How Vietnam Wants to Make France Pay
How are Vietnamese veterans forcing France to face up to its colonial debts?
March 9, 2002
You see, once upon a time, quite a few Vietnamese served in the French Colonial Army — before and during World War II, and in subsequent military episodes. Many of these veterans were not paid a French Army pension at all.
And even those who were paid a pension received only the ‘Colonial Army’ pension of roughly $500 a year. This compares to the $6,000 a year pension paid to veterans of the mainland French Army.
Now, with the backing of the Vietnamese government, these soldiers are demanding the full pension.
The pension push began three years ago, when a Colonial Army veteran from Senegal, who served France loyally from 1937 to 1959, brought a lawsuit in the Paris courts that claimed he was the victim of racial discrimination. White-skinned veterans of the French Army were paid more than brown, black or yellow-skinned veterans of the Colonial Army.
In late 2001, he won his case. The court found that the veteran from Senegal was right, possible moved by the fact that his military record including fighting for General de Gaulle’s Free French against the Nazis in World War II. The court ruled that there should be no discrimination between the veterans — whether they served in the colonial or in the metropolitan Army of France.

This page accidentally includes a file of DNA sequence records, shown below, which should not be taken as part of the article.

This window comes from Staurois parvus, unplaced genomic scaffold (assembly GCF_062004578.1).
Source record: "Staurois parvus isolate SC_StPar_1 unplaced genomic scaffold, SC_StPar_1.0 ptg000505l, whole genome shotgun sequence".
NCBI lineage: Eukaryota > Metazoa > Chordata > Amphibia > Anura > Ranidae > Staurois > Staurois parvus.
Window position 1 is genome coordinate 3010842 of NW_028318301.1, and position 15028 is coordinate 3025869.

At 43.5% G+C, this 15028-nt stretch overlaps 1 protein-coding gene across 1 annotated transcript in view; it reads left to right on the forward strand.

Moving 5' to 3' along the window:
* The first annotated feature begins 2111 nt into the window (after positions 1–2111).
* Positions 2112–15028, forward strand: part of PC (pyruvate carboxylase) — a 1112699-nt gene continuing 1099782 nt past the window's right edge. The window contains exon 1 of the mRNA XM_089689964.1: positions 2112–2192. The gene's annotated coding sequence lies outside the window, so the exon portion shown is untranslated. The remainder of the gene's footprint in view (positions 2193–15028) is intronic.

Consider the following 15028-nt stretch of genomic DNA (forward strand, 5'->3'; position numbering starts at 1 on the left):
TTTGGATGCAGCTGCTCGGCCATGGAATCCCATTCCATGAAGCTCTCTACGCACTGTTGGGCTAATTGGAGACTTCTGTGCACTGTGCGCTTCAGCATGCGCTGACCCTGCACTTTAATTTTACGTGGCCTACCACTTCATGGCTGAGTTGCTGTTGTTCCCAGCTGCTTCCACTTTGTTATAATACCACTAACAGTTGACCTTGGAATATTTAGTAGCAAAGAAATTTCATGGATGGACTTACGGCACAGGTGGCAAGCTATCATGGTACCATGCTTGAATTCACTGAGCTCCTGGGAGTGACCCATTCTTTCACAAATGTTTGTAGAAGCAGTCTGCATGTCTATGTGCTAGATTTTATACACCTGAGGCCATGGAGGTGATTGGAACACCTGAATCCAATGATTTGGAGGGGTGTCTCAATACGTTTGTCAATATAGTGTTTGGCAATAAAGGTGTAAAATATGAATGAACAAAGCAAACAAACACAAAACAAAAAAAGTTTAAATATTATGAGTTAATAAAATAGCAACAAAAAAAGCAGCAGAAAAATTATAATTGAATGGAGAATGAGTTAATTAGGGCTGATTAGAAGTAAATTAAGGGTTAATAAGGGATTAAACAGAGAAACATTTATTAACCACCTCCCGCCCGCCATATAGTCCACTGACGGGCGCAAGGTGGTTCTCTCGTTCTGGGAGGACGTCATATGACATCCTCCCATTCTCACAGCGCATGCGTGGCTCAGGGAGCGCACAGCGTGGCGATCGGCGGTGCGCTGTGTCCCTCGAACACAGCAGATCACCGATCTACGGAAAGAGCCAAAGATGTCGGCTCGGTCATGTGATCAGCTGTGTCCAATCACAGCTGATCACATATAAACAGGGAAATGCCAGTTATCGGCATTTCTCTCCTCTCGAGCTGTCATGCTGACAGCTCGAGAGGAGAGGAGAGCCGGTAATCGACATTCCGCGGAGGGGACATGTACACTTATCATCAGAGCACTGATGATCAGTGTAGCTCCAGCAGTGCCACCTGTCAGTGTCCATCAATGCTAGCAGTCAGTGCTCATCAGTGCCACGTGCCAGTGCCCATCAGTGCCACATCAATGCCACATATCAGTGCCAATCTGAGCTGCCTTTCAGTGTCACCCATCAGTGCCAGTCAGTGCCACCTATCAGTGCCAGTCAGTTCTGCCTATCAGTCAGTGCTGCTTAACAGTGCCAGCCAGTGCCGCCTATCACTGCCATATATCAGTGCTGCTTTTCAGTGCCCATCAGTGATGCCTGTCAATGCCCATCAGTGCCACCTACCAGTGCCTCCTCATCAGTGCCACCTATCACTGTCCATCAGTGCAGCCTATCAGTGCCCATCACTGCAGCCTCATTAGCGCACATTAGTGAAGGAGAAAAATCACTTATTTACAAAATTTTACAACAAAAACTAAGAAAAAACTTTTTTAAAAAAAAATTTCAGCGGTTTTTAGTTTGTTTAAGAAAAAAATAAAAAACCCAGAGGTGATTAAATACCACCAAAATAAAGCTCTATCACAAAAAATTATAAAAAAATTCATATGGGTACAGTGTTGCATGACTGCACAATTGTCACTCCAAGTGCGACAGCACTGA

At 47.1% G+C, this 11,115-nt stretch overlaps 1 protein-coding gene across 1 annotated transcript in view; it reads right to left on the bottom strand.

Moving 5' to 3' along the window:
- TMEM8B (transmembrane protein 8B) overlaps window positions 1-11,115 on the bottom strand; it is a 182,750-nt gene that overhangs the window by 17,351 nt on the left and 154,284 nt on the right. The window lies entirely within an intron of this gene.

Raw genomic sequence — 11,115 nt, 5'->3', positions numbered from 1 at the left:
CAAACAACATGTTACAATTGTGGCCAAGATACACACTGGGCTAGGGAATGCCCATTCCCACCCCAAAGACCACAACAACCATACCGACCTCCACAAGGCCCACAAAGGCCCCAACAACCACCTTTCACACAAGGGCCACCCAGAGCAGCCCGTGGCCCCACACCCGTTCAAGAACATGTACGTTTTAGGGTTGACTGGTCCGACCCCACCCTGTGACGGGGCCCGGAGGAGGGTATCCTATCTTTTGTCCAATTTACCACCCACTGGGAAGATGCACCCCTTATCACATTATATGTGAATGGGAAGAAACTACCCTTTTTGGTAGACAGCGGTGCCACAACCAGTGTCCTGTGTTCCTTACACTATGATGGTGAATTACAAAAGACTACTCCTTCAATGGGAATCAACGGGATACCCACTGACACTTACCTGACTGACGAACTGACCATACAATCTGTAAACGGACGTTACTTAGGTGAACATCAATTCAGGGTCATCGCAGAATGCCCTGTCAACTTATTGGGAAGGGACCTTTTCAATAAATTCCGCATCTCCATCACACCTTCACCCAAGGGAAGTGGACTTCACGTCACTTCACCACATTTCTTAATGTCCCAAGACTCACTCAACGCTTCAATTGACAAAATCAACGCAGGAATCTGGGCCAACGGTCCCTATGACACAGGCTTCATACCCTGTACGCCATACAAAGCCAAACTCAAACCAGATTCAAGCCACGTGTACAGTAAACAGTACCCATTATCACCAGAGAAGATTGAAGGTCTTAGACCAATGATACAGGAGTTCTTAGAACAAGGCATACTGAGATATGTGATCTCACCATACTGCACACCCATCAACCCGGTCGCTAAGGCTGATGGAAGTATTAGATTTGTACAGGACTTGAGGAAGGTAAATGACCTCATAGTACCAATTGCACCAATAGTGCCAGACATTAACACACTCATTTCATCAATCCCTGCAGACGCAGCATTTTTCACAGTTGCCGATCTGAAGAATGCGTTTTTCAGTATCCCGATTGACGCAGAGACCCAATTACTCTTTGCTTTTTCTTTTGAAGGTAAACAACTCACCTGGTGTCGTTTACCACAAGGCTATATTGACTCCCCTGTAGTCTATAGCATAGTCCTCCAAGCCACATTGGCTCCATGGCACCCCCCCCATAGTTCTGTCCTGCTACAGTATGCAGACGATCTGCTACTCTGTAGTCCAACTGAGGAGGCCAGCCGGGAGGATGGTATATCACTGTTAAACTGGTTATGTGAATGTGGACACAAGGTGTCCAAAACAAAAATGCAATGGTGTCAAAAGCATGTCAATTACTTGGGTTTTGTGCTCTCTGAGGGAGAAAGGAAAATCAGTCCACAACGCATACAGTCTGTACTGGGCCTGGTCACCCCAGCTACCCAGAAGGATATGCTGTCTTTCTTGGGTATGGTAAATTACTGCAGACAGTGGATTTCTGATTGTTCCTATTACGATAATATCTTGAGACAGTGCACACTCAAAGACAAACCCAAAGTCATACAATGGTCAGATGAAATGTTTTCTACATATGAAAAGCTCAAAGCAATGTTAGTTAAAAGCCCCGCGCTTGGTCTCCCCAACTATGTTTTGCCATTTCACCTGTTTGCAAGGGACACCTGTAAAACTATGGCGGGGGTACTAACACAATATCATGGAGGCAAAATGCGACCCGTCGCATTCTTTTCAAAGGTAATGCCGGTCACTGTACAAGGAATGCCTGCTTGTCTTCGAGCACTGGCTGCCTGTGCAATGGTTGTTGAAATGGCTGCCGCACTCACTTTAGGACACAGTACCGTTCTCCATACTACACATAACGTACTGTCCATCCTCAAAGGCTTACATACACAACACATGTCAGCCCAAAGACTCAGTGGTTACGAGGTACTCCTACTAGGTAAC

An alert Vietnamese diplomat in Paris got wind of the ruling — and cabled back to Hanoi that there was an opportunity here for Vietnam’s veterans. The Vietnamese government appealed over the press and radio for the elderly veterans to file their claims through the Vietnamese foreign ministry.
Now, the real claims are starting to roll in. So far, over 300 vets with over 15 years of service have registered their cases. Another 1,200-plus with ten years service have also filed. That is why Hanoi’s new growth industry is the lawsuit.
Algeria and Morocco, as well as the rest of France’s former colonial empire, are also getting into the act.
What worries the French is not the likely annual pension payout of more than $100 million. Rather, what truly concerns the French Treasury is the prospect of having to pay interest on all those back-dated debts.
Senior Director of the Global Business Policy Council Martin Walker is the Senior Director of the Global Business Policy Council, a private think-tank for CEOs founded by the A T Kearney business consultancy. He is also a syndicated columnist and Editor-in-Chief Emeritus of United Press International. Previously, in his 25 years as a journalist with […]